At about 10 months post-partum, we took our first international holiday. By the end of it, Kabir fell extremely sick. He stopped feeding and both of us were miserable. We had to administer ORS to him forcefully which took care of his hydration to an extent. I had no choice but to keep expressing and discarding as he was still not nursing. By the time I reached Mumbai, my breasts were at the worst possible level in spite of my constant trials of expressing. Next morning, I called my masseuse who helped me during the initial months. She told me she can just try massaging and relieving but it may require medical intervention. To be honest, it was extremely painful but I don’t remember an ounce of it as I was constantly taking care of Kabir. And I didn’t have the heart to leave him and go to the doctor. Thankfully, the masseuse was very good and did her best to help me. By this time, Kabir started feeding a bit which added to my relief mentally and physically.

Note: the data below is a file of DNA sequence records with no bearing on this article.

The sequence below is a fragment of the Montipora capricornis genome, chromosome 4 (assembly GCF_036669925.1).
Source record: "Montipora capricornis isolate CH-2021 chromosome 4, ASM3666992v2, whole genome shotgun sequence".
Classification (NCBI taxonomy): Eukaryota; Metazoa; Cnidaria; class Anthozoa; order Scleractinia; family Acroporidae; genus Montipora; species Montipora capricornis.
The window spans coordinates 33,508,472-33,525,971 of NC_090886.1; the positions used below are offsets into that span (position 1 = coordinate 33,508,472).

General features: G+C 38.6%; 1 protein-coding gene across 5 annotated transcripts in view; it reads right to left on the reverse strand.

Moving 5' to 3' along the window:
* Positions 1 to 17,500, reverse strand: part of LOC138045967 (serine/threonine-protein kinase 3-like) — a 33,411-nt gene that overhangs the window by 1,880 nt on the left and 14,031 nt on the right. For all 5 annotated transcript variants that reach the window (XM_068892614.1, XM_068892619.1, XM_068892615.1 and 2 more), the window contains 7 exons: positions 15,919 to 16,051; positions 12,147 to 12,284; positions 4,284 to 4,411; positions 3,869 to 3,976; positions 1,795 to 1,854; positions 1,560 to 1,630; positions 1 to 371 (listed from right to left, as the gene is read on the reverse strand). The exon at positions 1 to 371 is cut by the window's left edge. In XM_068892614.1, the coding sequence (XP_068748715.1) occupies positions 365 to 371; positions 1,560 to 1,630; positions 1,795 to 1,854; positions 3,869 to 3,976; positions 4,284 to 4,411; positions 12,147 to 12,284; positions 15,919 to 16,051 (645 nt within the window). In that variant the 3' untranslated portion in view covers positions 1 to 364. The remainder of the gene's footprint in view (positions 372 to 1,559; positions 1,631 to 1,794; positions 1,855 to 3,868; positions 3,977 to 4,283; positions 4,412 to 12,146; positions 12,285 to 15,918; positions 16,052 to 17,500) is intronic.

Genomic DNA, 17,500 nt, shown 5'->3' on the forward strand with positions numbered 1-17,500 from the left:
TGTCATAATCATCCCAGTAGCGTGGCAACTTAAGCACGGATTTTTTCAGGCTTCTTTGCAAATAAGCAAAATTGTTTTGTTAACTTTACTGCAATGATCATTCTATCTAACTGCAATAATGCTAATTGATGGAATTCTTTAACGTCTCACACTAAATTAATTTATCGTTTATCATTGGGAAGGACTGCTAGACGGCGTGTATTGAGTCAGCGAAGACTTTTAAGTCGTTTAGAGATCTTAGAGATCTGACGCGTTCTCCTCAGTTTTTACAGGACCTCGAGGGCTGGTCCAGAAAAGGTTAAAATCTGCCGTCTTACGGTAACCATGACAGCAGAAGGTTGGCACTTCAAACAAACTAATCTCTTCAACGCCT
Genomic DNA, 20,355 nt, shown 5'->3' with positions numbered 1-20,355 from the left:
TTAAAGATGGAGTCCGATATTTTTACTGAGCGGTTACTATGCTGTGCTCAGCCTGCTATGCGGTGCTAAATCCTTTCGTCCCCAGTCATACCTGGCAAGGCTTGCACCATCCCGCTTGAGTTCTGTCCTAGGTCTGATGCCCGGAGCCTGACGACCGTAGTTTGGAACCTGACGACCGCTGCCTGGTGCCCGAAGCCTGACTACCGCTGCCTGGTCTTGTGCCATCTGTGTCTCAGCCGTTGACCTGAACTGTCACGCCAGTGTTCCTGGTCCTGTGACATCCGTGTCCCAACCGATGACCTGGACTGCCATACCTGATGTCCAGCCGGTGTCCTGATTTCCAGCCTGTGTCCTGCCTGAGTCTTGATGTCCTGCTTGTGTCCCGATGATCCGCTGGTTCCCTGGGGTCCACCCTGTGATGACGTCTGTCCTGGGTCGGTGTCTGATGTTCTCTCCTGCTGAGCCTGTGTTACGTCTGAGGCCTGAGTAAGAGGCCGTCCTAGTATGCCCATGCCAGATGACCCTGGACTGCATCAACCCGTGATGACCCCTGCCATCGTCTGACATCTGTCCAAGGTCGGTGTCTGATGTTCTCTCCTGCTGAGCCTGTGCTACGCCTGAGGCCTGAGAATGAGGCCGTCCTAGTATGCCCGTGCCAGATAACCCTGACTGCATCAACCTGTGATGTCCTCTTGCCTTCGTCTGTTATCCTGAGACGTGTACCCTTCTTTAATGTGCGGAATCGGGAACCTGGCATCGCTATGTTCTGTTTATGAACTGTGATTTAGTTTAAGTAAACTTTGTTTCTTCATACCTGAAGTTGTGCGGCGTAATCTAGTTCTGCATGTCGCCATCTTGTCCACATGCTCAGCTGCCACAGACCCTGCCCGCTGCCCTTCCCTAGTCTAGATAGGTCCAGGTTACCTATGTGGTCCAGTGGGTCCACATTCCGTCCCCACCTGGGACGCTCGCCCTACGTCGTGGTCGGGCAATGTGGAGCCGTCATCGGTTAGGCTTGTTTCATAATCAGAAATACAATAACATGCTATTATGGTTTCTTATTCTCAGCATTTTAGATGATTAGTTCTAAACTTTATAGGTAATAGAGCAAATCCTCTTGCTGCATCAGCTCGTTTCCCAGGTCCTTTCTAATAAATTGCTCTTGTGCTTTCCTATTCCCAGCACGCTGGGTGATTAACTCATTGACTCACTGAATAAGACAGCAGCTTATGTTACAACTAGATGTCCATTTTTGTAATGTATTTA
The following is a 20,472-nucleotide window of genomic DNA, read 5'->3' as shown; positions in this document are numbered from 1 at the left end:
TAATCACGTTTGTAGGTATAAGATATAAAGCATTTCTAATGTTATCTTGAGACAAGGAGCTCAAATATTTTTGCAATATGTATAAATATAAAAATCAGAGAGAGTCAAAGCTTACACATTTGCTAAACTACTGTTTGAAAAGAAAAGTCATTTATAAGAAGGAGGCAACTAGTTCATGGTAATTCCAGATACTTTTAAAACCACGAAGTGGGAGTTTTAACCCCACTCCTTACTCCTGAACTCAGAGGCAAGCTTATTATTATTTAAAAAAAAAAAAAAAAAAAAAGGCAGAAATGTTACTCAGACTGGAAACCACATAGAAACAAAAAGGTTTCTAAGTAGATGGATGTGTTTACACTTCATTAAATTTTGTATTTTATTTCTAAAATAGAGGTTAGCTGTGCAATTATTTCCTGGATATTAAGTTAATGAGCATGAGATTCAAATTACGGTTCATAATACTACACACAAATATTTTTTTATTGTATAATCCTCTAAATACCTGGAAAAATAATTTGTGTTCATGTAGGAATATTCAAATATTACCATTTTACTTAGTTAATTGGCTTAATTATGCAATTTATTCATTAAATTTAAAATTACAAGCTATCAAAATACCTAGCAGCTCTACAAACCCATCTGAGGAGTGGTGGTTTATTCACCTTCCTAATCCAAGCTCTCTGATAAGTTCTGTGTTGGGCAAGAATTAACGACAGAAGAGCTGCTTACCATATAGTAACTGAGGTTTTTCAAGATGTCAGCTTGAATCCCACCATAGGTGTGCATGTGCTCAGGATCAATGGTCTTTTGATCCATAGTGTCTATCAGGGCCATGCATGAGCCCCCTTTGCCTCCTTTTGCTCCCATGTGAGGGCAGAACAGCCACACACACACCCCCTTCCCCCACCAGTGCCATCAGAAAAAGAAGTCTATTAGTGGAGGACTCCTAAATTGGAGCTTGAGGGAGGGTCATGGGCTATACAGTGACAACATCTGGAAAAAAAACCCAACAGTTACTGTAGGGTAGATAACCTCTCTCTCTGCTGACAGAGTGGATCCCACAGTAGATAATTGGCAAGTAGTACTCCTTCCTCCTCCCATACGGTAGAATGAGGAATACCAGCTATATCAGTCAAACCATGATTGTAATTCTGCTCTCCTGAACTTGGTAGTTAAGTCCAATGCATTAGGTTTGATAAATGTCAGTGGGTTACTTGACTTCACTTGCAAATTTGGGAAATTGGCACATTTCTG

4. I’m so sorry. That sounds like a really terrible situation to be in. Did you ever feel like giving up? Tell us a little about your support system.
Oh boy!! A lot of times, and I still do. After all I am human and have come to accept that it’s okay to feel like this. I’ve resorted to screaming, fighting with my partner and parents at the drop of a hat (face palm). They were at the receiving end of my frustrations cropping from breastfeeding demands. With time, I realized that nursing like a newborn and aversions both don’t last too long. I just need to let them pass by taking cues from Kabir and it’s easier on everyone. So yes, I’ve become a bit wiser that way ;). I am now okay with just trying to do the right things but not pushing too hard.